The truth known by prosecutors and criminal defense lawyers alike is that is rare to find ANY kind of CSI evidence at crime scenes.

First CSI evidence is difficult and expensive to collect (who cares the defense attorney should exploit the absence of collecting it).

Second,it simply may not be available at all even if it was attempted to be collected.

Studies have shown that in as few as 10% of homicide investigations produce fingerprints or DNA evidence [DiFonzo and Stern (2006)]. Also as far as DNA evidence is concerned the cost of “processing¨ requests for forensic analysis is drastically underestimated in CSI and the back up for analysis here in Colorado and across the nation may be months if not years.

But on the TV shows finding a “DNA match¨ takes a matter of minutes…. setting up jury expectations that can be used to argue reasonable doubt.

Not Real Helpful But May be Used to Leverage Plea Bargains

The ability of forensic science to conclusively determine whether or not an individual participated in a criminal act, or even if a crime was committed, is greatly exaggerated. As much as 40% of the forensic analysis portrayed on CSI is “not real” such as the ability of lab technicians to reconstruct knife blades from stab wounds [Cole and Dioso -Villa (2006)].

The characters on CSI also display a huge amount of confidence in their work, saying things like “Physical evidence cannot be wrong. It doesn’t lie.”

In fact, with the exception of DNA analysis, no forensic method has been rigorously shown able to consistently, and with a high degree of certainty, demonstrate a connection between evidence and a specific individual or source¨ [National Research Council (2009)].

The Rub of CSI Evidence Expectations

Jury members form expectations regarding the capabilities of forensic analysis after watching CSI, therefore the effect of the absence of CSI evidence on conviction rates can be negative, as forensic evidence is simply not used as often in real life as it is on TV.

A failure by the prosecutor to provide forensic evidence of “CSI quality¨ may be used by good criminal defense lawyers to help construct “reasonable doubt¨ for one or more jurors. If a juror mistakenly believes that fiber analysis could conclusively identify whether or not the defendant broke into a home, a failure to provide such analysis may indicate a weak case by the prosecutor.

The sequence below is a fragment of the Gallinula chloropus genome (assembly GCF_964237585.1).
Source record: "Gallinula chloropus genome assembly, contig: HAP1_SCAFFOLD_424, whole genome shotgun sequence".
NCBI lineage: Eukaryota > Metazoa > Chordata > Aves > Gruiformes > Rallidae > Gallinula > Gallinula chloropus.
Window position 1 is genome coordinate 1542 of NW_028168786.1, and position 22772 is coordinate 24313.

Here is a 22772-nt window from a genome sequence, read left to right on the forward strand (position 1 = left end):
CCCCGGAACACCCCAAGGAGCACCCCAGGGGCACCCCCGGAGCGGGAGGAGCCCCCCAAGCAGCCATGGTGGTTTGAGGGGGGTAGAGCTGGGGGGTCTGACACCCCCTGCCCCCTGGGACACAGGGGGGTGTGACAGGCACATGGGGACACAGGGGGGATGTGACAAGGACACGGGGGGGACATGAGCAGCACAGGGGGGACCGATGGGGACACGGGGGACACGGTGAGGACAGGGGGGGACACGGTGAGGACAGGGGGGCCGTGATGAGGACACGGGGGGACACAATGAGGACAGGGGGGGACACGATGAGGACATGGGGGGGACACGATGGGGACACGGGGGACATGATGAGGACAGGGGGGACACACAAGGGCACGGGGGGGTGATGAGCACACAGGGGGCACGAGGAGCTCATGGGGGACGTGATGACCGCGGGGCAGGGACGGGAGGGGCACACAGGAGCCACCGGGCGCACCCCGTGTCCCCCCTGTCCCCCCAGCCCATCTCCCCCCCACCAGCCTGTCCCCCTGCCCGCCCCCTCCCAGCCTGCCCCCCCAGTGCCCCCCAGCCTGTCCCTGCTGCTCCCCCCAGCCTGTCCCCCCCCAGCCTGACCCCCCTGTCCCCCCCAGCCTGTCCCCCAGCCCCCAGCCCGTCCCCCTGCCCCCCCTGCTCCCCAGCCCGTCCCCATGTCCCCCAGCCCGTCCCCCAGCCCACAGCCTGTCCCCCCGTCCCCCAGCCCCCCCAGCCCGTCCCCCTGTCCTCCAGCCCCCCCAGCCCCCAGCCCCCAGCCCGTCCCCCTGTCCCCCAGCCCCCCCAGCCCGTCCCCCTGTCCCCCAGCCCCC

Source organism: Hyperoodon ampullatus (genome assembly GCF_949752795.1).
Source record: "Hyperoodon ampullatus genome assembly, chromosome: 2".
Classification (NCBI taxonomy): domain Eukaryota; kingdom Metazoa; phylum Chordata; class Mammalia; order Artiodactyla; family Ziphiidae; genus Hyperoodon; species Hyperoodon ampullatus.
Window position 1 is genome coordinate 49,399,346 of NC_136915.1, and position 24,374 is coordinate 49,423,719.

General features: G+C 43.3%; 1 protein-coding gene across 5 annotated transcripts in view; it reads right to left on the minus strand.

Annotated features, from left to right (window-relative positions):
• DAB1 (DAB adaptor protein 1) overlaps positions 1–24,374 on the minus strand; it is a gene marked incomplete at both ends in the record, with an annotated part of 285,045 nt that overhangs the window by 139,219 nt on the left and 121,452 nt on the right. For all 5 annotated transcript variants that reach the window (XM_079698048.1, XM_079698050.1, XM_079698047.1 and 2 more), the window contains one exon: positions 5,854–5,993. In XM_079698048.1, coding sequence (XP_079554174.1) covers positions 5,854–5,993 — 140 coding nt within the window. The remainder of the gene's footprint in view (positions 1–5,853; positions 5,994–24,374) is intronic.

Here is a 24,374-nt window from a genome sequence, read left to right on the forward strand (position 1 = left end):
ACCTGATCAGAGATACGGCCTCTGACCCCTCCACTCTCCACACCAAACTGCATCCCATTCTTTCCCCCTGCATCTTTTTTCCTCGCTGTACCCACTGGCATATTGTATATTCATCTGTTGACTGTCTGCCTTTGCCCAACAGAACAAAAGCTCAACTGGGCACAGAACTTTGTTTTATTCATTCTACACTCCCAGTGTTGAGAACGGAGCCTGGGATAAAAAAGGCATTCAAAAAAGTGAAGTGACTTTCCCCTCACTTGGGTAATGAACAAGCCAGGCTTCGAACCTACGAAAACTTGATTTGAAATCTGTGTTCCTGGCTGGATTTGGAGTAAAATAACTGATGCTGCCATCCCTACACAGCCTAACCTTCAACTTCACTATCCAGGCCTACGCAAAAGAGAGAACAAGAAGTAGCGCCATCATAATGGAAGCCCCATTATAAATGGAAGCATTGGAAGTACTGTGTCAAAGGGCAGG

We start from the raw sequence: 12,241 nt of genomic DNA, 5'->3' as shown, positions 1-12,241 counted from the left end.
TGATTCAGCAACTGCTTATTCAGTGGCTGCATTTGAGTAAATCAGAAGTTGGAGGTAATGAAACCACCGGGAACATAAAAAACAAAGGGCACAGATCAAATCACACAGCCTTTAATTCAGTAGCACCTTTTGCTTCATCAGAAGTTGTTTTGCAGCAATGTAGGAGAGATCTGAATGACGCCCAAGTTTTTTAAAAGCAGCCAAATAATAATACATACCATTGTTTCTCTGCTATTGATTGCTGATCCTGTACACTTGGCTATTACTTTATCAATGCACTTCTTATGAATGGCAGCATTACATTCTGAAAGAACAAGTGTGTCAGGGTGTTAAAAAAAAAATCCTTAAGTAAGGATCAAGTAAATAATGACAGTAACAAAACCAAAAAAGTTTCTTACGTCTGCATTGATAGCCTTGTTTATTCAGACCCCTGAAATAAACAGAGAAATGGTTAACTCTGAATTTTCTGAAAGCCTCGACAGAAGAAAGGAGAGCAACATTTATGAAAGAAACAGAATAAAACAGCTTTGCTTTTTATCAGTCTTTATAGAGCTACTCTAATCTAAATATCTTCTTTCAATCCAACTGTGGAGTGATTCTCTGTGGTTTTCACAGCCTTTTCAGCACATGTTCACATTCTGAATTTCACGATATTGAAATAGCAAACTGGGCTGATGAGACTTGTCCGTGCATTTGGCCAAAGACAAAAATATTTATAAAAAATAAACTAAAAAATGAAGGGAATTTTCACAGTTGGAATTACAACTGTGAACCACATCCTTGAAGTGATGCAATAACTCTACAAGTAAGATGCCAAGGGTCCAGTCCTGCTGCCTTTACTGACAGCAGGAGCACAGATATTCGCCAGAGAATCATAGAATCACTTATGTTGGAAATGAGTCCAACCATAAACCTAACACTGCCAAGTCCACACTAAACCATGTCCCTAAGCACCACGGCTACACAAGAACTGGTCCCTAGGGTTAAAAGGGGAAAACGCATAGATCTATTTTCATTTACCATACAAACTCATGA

This absence of evidence combined with juror expectations makes it possible to leverage better plea bargains for DA’s who do

*Accreditation for the majority of information in this article is given to Media and the Criminal Justice System, Emily Greene Owens, Cornell University, September 2009

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CSI Crime Scene Investigations and Juries

H. Michael Steinberg has been a Colorado criminal law specialist attorney for 38 years (as of 2012). For the First 13 years of his career, he was an Arapahoe Douglas County District Attorney Senior prosecutor. In 1999 he formed his own law firm for the defense of Colorado criminal cases.

In addition to handling tens of thousands of cases in the trial courts of Colorado, he has written hundreds of articles regarding the practice of Colorado criminal law and frequently provides legal analysis on radio and television, appearing on the Fox News Channel, CNN and Various National and Local Newspapers and Radio Stations. Please call him at your convenience at 720-220-2277

CSI Crime Scene Investigations and Juries

in the Denver metropolitan area and throughout Colorado, attorney H. Michael Steinberg will be pleased to answer those questions and also to provide quality legal representation to those charged in Colorado adult and juvenile criminal matters.

In the Denver metropolitan area and throughout Colorado, attorney H. Michael Steinberg provides quality legal representation to those charged in Colorado adult and juvenile criminal matters as regards CSI Crime Scene Investigations and Juries.